3 Recovery Techniques to Optimize your Workout  – Articles

Over the past 15 years, I’ve had my fair share of clients who get frustrated or hit plateaus with their exercise routine. What I’ve learned in this situation is that most of my clients weren’t overtraining, but rather they were under-recovering. While they were putting in the hard work and long (sweaty) hours, they weren’t putting in the intentional time to unplug and recover! And why would they? It’s not considered the fun or sexy part of exercising and it may not give you an endorphin rush like a good workout. However, it may give you better results.  

Believe it or not, my clients with weight-loss goals actually lose weight when they take a few days off to let their body recover. It’s all about balancing stress (from workouts) with the appropriate amount of recovery. It’s also important to understand that the volume of the stress of the workout dictates the volume of recovery necessary. Simply put, you can’t have one without the other. 

If you aren’t getting the workout results you’ve wanted, consider trying these simple techniques that will help optimize your recovery.

Rest Appropriately

  • The majority or the body’s recovery takes place during effective sleep. No nutrition plan, supplement or fitness device will be able to replace the body’s natural means to restore homeostasis. During sleep there are hormones that are elevated while others are suppressed; all collaborating to create a perfect recovery cocktail. Just like a workout, it’s not just about showing up and getting “credit.” Think of it like a workout, using volume and intensity.  You need the right about of volume (hours of sleep) and intensity (quality of sleep). Sleep supports the muscles and brain significantly in their ability to recover and function optimally. Check out some of the common mistakes (and solutions to help) you might be making in your matress time routine here. The key is to focus on the quality and to do so it’s all about preparation. What’s your environment like? Is it conducive to good sleep (noise, temperature, light, distractions, etc.)? 

Increase Circulation

  • Have you ever been really sore from a tough leg workout or a long run? Sometimes it seems like the last thing you want to do the next day is get up and workout. If you’re thatsore, you probably shouldn’t go and stress your body out with another strenuous workout. However, the reality is that movement can actually be the best thing for you! By moving more you’re helping increase circulation and mobilizing fluids in your body. You’re sending oxygen-rich red blood cells in and telling the metabolic waste to move on out. For clients who have soreness, I encourage them to walk, jog, foam roll, stretch and sauna. All of these low-intensity activities will help increase circulation and promote metabolic recovery.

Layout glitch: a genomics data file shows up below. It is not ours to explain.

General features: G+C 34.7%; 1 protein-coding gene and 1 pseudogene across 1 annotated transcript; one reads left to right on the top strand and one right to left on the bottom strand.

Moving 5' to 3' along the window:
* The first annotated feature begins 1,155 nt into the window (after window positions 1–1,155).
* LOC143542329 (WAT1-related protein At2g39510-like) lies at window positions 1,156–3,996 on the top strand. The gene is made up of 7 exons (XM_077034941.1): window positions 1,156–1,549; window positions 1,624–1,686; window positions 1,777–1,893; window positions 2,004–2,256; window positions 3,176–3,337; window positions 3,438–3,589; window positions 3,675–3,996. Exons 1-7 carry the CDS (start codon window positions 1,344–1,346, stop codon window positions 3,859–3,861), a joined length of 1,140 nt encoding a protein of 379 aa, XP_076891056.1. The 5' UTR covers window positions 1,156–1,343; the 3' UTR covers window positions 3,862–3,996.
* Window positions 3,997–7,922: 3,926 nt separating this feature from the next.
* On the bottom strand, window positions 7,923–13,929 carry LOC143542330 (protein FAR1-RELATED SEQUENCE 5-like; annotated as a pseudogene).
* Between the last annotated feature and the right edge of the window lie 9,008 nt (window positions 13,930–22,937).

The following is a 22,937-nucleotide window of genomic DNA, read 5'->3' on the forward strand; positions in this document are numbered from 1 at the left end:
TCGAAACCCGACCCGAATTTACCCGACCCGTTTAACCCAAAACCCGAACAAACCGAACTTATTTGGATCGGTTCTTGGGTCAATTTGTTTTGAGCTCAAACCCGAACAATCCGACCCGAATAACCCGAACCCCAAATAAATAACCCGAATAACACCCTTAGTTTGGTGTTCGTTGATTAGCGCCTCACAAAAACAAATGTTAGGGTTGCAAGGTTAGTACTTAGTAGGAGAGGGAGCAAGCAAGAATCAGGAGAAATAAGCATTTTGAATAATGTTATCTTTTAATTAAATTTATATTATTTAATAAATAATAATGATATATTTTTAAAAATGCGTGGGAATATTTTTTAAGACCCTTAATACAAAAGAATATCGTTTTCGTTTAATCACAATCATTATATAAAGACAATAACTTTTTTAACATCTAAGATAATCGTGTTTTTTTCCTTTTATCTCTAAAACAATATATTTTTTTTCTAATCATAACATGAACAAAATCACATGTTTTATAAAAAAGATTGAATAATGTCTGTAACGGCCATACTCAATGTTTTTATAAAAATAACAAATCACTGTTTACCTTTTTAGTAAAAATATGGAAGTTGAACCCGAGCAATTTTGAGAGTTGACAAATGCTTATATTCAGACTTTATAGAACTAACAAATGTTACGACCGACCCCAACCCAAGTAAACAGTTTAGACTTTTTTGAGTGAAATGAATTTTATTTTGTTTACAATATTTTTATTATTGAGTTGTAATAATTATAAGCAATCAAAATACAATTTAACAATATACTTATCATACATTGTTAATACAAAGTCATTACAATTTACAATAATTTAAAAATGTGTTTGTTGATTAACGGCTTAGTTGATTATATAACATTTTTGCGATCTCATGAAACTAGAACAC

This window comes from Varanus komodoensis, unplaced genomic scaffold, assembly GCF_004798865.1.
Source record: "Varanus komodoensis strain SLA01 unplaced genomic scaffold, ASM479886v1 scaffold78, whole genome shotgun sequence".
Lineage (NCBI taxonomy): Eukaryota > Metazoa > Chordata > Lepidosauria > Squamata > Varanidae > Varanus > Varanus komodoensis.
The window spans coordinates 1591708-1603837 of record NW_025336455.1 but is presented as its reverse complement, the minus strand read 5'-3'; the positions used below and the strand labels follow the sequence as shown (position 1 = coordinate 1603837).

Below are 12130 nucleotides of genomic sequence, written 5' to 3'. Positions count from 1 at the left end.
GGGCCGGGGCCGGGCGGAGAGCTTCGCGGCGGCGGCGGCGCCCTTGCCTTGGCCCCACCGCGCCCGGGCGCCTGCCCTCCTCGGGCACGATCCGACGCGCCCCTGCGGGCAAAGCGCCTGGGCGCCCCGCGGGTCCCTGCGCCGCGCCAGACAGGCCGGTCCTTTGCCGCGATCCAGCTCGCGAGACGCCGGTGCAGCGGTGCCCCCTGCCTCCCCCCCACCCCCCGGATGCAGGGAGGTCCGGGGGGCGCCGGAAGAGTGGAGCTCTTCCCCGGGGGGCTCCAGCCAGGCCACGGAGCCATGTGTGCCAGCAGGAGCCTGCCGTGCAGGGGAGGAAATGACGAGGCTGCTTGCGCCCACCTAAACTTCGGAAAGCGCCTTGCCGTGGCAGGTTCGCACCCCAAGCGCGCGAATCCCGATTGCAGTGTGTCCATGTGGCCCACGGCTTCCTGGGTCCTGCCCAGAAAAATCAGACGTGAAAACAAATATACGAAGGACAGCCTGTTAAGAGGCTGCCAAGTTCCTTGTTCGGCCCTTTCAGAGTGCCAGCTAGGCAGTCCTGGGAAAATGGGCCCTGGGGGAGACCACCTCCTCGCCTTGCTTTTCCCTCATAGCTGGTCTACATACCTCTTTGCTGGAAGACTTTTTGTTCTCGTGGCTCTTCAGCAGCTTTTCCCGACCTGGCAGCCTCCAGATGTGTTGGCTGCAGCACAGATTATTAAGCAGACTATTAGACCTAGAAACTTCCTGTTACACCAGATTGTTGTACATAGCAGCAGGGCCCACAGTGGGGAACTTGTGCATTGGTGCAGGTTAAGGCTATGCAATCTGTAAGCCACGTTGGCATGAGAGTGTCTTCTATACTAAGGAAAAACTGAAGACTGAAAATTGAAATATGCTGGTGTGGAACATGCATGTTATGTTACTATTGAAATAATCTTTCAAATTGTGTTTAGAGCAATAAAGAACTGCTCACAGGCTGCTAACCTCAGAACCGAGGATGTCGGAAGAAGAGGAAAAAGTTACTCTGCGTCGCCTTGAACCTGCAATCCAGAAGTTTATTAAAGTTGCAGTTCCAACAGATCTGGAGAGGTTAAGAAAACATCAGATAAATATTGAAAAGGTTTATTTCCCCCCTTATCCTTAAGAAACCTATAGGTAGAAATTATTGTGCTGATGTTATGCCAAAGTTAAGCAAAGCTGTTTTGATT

• There are also a few tools to help with increasing circulation. You might use a foam roller with vibration built into it (like the Vyperor Hypersphere). The pressure and friction that it creates helps break up tissue, while the vibration can dramatically increase blood flow and help promote recovery and decreased soreness. A massage device like the Hypervolt can target specific areas of the body that need the attention to help break up tissue while localizing a ton of nice circulation. Another nice recovery tool is the Normatec system. This technology was designed to help decrease soreness and downtime and to create an optimal recovery environment. Specific compression technology works to help move waste fluids out, and good fluids in. These tools all played a huge role in my recovery from a recent knee surgery. 

Nourish/Replenish Nutrients

  • One way to have your nutrition help speed up your recovery is to avoid foods and drinks that may cause more stress or inflammation. When you exercise, you are typically sweating and losing water along with a few other nutrients. Dehydration is a stress that can slow down the body’s recovery process, so be sure to drink plenty of water. If you’re strength training (and everyone should be!), you certainly want to ensure that you’re consuming enough protein to help with repairing your muscles. We don’t have protein storage like we do for fats and carbohydrates, so it’s important that we can replenish protein at the best times (think post-workout for easily digested protein and 45-60+ minutes after workout for whole food protein since it takes longer to digest). In addition, there are some supplements that can help promote recovery by putting a few things together like a BCAA recovery drink. In addition to the key amino acids, they should also contain other key ingredients to help support your recovery strategy.

The most important recovery technique that you can incorporate into your routine is to give it as much time and energy as you do your workouts. It’s just as important as your workout, maybe more. By doing so, you’ll feel better and give yourself the best chance at optimal results! 

Written by Mitchell Keyes – Life Time Training, NASM-CES, NASM-PES, RTS-123, MAT Graduate 

This article is not intended for the treatment or prevention of disease, nor as a substitute for medical treatment, nor as an alternative to medical advice. Use of recommendations in this and other articles is at the choice and risk of the reader.